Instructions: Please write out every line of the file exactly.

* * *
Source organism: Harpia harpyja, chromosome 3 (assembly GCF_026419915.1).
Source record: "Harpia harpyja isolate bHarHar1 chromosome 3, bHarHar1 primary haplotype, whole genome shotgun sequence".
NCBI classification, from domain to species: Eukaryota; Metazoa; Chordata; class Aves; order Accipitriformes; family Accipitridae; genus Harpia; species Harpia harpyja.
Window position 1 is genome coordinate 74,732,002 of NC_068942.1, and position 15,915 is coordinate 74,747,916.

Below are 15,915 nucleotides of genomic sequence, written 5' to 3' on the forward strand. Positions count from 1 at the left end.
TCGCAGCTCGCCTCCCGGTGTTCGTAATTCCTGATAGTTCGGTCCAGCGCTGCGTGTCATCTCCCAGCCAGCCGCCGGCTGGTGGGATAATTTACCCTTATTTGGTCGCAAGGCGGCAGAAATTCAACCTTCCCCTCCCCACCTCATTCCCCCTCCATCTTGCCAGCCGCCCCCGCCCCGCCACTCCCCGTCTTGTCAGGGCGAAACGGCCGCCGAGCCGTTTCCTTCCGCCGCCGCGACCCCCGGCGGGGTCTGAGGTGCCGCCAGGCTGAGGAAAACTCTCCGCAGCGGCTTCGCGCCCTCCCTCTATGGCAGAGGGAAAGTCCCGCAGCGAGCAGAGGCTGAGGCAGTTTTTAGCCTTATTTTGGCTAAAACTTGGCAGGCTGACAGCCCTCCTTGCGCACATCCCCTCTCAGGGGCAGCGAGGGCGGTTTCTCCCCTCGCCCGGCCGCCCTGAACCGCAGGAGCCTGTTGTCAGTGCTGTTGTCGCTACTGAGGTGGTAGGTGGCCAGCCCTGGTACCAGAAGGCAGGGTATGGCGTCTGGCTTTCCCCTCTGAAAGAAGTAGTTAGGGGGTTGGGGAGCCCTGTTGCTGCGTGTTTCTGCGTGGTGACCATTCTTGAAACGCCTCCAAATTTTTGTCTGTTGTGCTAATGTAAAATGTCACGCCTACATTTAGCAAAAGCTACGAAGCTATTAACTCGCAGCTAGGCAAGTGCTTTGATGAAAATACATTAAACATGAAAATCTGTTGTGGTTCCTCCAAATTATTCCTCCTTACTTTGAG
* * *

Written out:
Source organism: Harpia harpyja, chromosome 3 (assembly GCF_026419915.1).
Source record: "Harpia harpyja isolate bHarHar1 chromosome 3, bHarHar1 primary haplotype, whole genome shotgun sequence".
NCBI classification, from domain to species: Eukaryota; Metazoa; Chordata; class Aves; order Accipitriformes; family Accipitridae; genus Harpia; species Harpia harpyja.
Window position 1 is genome coordinate 74,732,002 of NC_068942.1, and position 15,915 is coordinate 74,747,916.

Below are 15,915 nucleotides of genomic sequence, written 5' to 3' on the forward strand. Positions count from 1 at the left end.
TCGCAGCTCGCCTCCCGGTGTTCGTAATTCCTGATAGTTCGGTCCAGCGCTGCGTGTCATCTCCCAGCCAGCCGCCGGCTGGTGGGATAATTTACCCTTATTTGGTCGCAAGGCGGCAGAAATTCAACCTTCCCCTCCCCACCTCATTCCCCCTCCATCTTGCCAGCCGCCCCCGCCCCGCCACTCCCCGTCTTGTCAGGGCGAAACGGCCGCCGAGCCGTTTCCTTCCGCCGCCGCGACCCCCGGCGGGGTCTGAGGTGCCGCCAGGCTGAGGAAAACTCTCCGCAGCGGCTTCGCGCCCTCCCTCTATGGCAGAGGGAAAGTCCCGCAGCGAGCAGAGGCTGAGGCAGTTTTTAGCCTTATTTTGGCTAAAACTTGGCAGGCTGACAGCCCTCCTTGCGCACATCCCCTCTCAGGGGCAGCGAGGGCGGTTTCTCCCCTCGCCCGGCCGCCCTGAACCGCAGGAGCCTGTTGTCAGTGCTGTTGTCGCTACTGAGGTGGTAGGTGGCCAGCCCTGGTACCAGAAGGCAGGGTATGGCGTCTGGCTTTCCCCTCTGAAAGAAGTAGTTAGGGGGTTGGGGAGCCCTGTTGCTGCGTGTTTCTGCGTGGTGACCATTCTTGAAACGCCTCCAAATTTTTGTCTGTTGTGCTAATGTAAAATGTCACGCCTACATTTAGCAAAAGCTACGAAGCTATTAACTCGCAGCTAGGCAAGTGCTTTGATGAAAATACATTAAACATGAAAATCTGTTGTGGTTCCTCCAAATTATTCCTCCTTACTTTGAG